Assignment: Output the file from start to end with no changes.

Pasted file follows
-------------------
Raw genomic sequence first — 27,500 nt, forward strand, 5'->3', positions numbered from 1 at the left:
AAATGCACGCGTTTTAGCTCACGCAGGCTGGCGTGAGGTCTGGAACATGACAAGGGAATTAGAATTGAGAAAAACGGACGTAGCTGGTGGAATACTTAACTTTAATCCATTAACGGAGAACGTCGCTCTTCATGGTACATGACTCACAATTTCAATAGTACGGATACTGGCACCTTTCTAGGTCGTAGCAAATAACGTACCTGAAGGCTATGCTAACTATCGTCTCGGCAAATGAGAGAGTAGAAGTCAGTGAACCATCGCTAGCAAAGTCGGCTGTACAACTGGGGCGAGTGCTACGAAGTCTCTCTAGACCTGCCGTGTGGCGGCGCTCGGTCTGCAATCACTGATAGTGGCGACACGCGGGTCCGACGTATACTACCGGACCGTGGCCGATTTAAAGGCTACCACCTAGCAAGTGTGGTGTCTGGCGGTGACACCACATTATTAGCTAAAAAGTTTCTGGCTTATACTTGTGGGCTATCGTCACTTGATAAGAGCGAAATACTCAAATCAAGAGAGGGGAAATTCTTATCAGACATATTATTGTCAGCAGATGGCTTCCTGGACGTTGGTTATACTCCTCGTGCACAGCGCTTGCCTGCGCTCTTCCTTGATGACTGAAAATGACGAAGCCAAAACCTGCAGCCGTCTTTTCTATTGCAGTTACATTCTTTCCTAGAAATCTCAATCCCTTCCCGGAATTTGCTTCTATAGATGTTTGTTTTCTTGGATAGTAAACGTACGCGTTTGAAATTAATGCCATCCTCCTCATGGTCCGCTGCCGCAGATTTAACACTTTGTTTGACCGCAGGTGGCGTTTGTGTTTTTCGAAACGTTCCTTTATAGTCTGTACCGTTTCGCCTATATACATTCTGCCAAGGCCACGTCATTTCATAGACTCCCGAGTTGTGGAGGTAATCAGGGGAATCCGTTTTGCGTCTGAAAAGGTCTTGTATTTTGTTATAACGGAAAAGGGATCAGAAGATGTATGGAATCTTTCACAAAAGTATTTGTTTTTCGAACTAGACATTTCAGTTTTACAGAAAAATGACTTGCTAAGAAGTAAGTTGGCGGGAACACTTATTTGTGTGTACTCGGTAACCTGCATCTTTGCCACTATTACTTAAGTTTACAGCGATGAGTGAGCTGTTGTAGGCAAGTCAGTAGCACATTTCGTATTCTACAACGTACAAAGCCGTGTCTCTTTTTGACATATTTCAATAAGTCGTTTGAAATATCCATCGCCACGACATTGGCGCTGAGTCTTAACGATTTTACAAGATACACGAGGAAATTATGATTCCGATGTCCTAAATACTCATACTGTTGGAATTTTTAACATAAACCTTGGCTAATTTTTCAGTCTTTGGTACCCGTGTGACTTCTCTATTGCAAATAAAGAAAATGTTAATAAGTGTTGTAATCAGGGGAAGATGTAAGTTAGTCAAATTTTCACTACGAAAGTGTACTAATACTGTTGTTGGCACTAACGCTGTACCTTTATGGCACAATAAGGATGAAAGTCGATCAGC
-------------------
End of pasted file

Raw genomic sequence first — 27,500 nt, forward strand, 5'->3', positions numbered from 1 at the left:
AAATGCACGCGTTTTAGCTCACGCAGGCTGGCGTGAGGTCTGGAACATGACAAGGGAATTAGAATTGAGAAAAACGGACGTAGCTGGTGGAATACTTAACTTTAATCCATTAACGGAGAACGTCGCTCTTCATGGTACATGACTCACAATTTCAATAGTACGGATACTGGCACCTTTCTAGGTCGTAGCAAATAACGTACCTGAAGGCTATGCTAACTATCGTCTCGGCAAATGAGAGAGTAGAAGTCAGTGAACCATCGCTAGCAAAGTCGGCTGTACAACTGGGGCGAGTGCTACGAAGTCTCTCTAGACCTGCCGTGTGGCGGCGCTCGGTCTGCAATCACTGATAGTGGCGACACGCGGGTCCGACGTATACTACCGGACCGTGGCCGATTTAAAGGCTACCACCTAGCAAGTGTGGTGTCTGGCGGTGACACCACATTATTAGCTAAAAAGTTTCTGGCTTATACTTGTGGGCTATCGTCACTTGATAAGAGCGAAATACTCAAATCAAGAGAGGGGAAATTCTTATCAGACATATTATTGTCAGCAGATGGCTTCCTGGACGTTGGTTATACTCCTCGTGCACAGCGCTTGCCTGCGCTCTTCCTTGATGACTGAAAATGACGAAGCCAAAACCTGCAGCCGTCTTTTCTATTGCAGTTACATTCTTTCCTAGAAATCTCAATCCCTTCCCGGAATTTGCTTCTATAGATGTTTGTTTTCTTGGATAGTAAACGTACGCGTTTGAAATTAATGCCATCCTCCTCATGGTCCGCTGCCGCAGATTTAACACTTTGTTTGACCGCAGGTGGCGTTTGTGTTTTTCGAAACGTTCCTTTATAGTCTGTACCGTTTCGCCTATATACATTCTGCCAAGGCCACGTCATTTCATAGACTCCCGAGTTGTGGAGGTAATCAGGGGAATCCGTTTTGCGTCTGAAAAGGTCTTGTATTTTGTTATAACGGAAAAGGGATCAGAAGATGTATGGAATCTTTCACAAAAGTATTTGTTTTTCGAACTAGACATTTCAGTTTTACAGAAAAATGACTTGCTAAGAAGTAAGTTGGCGGGAACACTTATTTGTGTGTACTCGGTAACCTGCATCTTTGCCACTATTACTTAAGTTTACAGCGATGAGTGAGCTGTTGTAGGCAAGTCAGTAGCACATTTCGTATTCTACAACGTACAAAGCCGTGTCTCTTTTTGACATATTTCAATAAGTCGTTTGAAATATCCATCGCCACGACATTGGCGCTGAGTCTTAACGATTTTACAAGATACACGAGGAAATTATGATTCCGATGTCCTAAATACTCATACTGTTGGAATTTTTAACATAAACCTTGGCTAATTTTTCAGTCTTTGGTACCCGTGTGACTTCTCTATTGCAAATAAAGAAAATGTTAATAAGTGTTGTAATCAGGGGAAGATGTAAGTTAGTCAAATTTTCACTACGAAAGTGTACTAATACTGTTGTTGGCACTAACGCTGTACCTTTATGGCACAATAAGGATGAAAGTCGATCAGC